Pickering fire chief retiring - Bill Douglas started with the department in 1971

Pickering fire chief retiring - Bill Douglas started with the department in 1971 - PICKERING -- When Bill Douglas started with the Pickering Fire Services (back then it was the fire department), Pierre Trudeau was three years into his job as prime minister, the Toronto Maple Leafs were only four years removed from their last Stanley Cup win, ‘far out’ was still part of the vernacular, the first four reactors at the Pickering nuclear station came on line and Michael Jackson was setting out on a solo career.

Since 1971, Chief Douglas has been a firefighter and administrator with the fire service, including the past 12 as chief. After a 42-year career, he has announced he’s retiring on March 1 of next year.

He started as a volunteer firefighter in 1971 and was hired on full-time as a dispatcher in 1974.

“It was an exciting time and great career. Forty years full time,” he noted, adding he wants to spend time with his grandchildren.

“There are things I’d like to do, little things. My wife is looking to retire. It’s just time. I love working for the City of Pickering. It’s time to go.”

Deputy Chief John Hagg has been named to replace Chief Douglas.

“When I told them I was retiring, I said I hoped they would go inside (to find a replacement). They chose John. He’s an excellent choice and he’ll do a great job for Pickering. He comes from a firefighting background. He’ll keep things going forward for us. I’m so glad the City chose him. They’re getting an excellent chief for many years to come.”

When Chief Douglas began his career, Pickering had a population in the low 20,000 and two fire halls -- the one of Bayly Street west of Brock Road and a quonset hut on Hwy. 2 at Rosebank Road.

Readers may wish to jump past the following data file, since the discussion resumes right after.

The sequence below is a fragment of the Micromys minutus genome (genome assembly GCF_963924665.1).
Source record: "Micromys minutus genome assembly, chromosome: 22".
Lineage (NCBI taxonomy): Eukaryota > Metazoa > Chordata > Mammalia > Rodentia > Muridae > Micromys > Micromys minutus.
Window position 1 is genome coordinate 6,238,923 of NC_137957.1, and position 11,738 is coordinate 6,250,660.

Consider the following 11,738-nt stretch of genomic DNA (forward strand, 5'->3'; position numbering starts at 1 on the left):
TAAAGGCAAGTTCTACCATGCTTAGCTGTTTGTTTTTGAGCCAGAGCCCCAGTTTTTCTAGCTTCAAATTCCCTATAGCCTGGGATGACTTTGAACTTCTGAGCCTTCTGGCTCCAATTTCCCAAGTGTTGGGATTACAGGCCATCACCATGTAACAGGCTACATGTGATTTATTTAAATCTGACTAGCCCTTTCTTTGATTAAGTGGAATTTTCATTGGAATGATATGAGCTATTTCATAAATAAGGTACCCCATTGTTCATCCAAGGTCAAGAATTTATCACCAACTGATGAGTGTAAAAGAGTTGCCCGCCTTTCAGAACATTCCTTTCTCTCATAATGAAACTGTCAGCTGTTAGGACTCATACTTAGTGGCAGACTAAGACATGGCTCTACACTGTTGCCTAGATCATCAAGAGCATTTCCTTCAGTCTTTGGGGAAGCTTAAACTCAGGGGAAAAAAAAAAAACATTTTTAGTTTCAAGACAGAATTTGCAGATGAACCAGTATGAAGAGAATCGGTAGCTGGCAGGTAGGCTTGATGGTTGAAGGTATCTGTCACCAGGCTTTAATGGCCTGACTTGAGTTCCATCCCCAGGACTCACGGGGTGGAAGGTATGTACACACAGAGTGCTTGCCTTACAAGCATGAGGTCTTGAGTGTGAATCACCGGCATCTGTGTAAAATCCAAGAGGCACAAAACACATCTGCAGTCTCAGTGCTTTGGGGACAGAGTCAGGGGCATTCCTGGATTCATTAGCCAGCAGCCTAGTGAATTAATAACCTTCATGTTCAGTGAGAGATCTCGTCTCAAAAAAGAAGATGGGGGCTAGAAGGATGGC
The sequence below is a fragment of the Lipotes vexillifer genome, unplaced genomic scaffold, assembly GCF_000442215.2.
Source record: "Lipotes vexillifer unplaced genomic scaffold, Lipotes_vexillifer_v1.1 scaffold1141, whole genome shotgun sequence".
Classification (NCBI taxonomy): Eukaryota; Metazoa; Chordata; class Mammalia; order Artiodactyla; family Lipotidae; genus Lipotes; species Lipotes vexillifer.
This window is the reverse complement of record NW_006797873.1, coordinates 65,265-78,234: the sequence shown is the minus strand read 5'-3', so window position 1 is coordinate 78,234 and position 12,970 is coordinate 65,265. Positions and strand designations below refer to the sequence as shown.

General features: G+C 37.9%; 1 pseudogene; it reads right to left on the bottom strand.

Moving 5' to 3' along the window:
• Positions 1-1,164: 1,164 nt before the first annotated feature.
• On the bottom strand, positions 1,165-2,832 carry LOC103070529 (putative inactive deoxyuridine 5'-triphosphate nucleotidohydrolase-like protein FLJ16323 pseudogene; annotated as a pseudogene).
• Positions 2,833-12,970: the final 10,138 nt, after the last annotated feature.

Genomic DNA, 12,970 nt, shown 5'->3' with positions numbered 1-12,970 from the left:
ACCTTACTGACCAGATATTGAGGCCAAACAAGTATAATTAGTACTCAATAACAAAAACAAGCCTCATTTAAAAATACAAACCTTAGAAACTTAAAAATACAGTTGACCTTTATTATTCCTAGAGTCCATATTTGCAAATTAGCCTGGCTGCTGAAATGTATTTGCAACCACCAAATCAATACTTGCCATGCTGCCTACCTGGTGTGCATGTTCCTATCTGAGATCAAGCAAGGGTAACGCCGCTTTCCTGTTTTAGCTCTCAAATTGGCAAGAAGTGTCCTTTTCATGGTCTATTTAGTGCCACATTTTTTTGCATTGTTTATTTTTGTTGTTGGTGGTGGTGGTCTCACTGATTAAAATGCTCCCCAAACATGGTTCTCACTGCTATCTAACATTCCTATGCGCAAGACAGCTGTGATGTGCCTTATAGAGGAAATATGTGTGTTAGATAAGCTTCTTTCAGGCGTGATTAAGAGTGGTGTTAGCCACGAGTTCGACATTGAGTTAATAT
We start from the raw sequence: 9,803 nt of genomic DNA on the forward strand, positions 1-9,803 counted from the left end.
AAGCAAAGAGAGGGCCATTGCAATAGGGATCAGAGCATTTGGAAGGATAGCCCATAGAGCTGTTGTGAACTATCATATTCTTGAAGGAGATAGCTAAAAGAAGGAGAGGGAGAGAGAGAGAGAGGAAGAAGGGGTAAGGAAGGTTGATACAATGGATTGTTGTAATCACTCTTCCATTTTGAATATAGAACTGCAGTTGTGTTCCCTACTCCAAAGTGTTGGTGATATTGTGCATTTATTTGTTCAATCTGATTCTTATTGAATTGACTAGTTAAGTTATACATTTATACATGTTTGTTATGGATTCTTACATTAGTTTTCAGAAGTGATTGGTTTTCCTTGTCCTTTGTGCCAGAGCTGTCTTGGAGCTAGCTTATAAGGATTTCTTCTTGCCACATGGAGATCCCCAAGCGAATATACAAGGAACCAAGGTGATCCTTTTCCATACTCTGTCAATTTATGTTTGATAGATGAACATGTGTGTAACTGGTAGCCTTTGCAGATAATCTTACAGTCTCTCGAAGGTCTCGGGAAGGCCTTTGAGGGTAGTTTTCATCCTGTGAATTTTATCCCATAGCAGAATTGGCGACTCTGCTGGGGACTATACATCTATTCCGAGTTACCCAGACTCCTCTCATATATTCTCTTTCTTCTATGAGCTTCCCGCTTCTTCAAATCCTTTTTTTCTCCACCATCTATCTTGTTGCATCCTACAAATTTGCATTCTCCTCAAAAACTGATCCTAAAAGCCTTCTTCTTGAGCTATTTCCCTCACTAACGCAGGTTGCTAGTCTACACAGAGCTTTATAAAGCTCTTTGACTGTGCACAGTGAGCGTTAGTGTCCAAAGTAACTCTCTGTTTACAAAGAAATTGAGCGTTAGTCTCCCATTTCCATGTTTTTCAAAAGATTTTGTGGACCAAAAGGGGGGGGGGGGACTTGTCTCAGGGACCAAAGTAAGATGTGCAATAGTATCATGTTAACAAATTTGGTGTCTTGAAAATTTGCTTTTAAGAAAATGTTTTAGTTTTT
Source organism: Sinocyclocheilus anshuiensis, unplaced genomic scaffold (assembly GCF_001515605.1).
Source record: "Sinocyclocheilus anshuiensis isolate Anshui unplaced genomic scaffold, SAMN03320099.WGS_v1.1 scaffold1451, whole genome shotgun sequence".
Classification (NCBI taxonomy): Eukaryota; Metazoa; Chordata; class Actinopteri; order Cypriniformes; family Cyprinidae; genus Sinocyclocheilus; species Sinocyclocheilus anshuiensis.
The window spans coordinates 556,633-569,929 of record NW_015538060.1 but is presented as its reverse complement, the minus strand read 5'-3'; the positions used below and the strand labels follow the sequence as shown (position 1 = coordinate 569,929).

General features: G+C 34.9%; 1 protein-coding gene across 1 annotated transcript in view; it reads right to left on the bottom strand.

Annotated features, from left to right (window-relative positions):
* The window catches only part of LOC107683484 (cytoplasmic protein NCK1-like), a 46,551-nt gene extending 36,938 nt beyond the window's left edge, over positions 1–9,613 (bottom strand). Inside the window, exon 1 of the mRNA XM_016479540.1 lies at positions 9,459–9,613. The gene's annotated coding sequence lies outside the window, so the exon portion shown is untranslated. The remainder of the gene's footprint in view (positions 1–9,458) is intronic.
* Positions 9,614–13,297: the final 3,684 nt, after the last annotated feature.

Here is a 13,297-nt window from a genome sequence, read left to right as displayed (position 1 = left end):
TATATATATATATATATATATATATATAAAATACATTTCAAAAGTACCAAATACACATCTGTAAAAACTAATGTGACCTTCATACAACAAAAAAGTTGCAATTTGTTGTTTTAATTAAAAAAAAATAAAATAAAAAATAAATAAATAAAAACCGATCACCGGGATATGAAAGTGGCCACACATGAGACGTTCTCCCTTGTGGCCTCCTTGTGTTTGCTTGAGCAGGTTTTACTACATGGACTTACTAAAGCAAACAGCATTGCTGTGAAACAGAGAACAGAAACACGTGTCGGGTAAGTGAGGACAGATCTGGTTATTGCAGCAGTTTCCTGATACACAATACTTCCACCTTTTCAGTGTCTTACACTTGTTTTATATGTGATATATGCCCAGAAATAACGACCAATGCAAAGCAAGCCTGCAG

“There were two guys. If one guy was off sick or on holiday, you worked by yourself. If you got called, you had to drive the truck and pull lines. When you got to a fire, you looked for volunteers,” he said.

Like many departments at the time, volunteers were an integral part of the fire service, especially in rural areas. Now, Pickering has four fire halls staffed full-time.

It’s the staff that Chief Douglas will miss.

“I’m going to miss the job, but I’ll miss the staff the most,” he said. “I don’t get into the halls as much as I used to. I love coming to work still. It’s time. I’ll miss the people the most, the employees and staff.”

He’s been off fire trucks for about 20 years.

Chief Douglas noted, “I still go to major losses or if I’m called. Other than that, I don’t go to calls. I keep a portable radio in the office to hear,” he said, adding he might ask for a portable radio when he leaves.

“It’s the people. They drop by my office from time to time. We ask about our families. It’s nice to touch base,” he said.

The biggest change over the years is the types of calls the fire department has to deal with. When he started, it was house fires or a fire in a garbage can. Now, 53 per cent of calls are medical.

When he started, ice rescue and high-rise rescues were rare.

“It’s more specialized,” he said.

The one type of call that really bothers him is firefighters having to deal with fires in meth labs.

“We never had those.”

He added, “We learn to do everything good. We practise everything. Our guys have to do everything. It’s pretty rewarding.”

When he started, firefighters heading to a call would hang on the side of the truck.

“When we would go up Brock and hit the railway, we’d all bounce. Health and safety wasn’t a priority.”

It was worse in winter, as firefighters would be cold or covered in snow and then had to fight a fire.

“We hung on for dear life sometimes.”

Deputy Chief Hagg said he has “mixed feelings” taking over for Chief Douglas.

“He’s a great chief. He’s been here 42 years, 12 years as the chief. He’s been great for everybody, great for the city. The guys all love him. He’s put his mark on this place and it’s been a great mark,” Deputy Chief Hagg said.

“He’s a great guy. I’m sad to see him go.”

Deputy Chief Hagg started as a volunteer in 1987 and was hired full time the next year.

 

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